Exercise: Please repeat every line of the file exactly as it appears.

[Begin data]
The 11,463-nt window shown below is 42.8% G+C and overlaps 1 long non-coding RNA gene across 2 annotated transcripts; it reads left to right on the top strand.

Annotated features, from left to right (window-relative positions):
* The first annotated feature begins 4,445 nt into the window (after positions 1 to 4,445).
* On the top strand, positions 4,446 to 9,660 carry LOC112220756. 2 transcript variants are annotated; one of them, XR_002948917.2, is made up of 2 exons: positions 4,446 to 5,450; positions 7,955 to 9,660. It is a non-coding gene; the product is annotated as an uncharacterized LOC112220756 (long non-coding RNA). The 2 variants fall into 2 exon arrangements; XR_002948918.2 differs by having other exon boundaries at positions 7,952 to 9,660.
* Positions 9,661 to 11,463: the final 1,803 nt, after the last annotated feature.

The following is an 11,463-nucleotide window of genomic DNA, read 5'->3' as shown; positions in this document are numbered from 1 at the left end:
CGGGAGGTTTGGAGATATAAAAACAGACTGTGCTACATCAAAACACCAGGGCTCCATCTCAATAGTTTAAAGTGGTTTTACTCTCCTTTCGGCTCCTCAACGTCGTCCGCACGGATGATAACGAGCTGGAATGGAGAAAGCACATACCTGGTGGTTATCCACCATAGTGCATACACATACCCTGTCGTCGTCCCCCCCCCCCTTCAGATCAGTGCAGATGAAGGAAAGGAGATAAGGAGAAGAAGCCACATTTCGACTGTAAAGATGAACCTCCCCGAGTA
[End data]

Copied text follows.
The 11,463-nt window shown below is 42.8% G+C and overlaps 1 long non-coding RNA gene across 2 annotated transcripts; it reads left to right on the top strand.

Annotated features, from left to right (window-relative positions):
* The first annotated feature begins 4,445 nt into the window (after positions 1 to 4,445).
* On the top strand, positions 4,446 to 9,660 carry LOC112220756. 2 transcript variants are annotated; one of them, XR_002948917.2, is made up of 2 exons: positions 4,446 to 5,450; positions 7,955 to 9,660. It is a non-coding gene; the product is annotated as an uncharacterized LOC112220756 (long non-coding RNA). The 2 variants fall into 2 exon arrangements; XR_002948918.2 differs by having other exon boundaries at positions 7,952 to 9,660.
* Positions 9,661 to 11,463: the final 1,803 nt, after the last annotated feature.

The following is an 11,463-nucleotide window of genomic DNA, read 5'->3' as shown; positions in this document are numbered from 1 at the left end:
CGGGAGGTTTGGAGATATAAAAACAGACTGTGCTACATCAAAACACCAGGGCTCCATCTCAATAGTTTAAAGTGGTTTTACTCTCCTTTCGGCTCCTCAACGTCGTCCGCACGGATGATAACGAGCTGGAATGGAGAAAGCACATACCTGGTGGTTATCCACCATAGTGCATACACATACCCTGTCGTCGTCCCCCCCCCCCTTCAGATCAGTGCAGATGAAGGAAAGGAGATAAGGAGAAGAAGCCACATTTCGACTGTAAAGATGAACCTCCCCGAGTA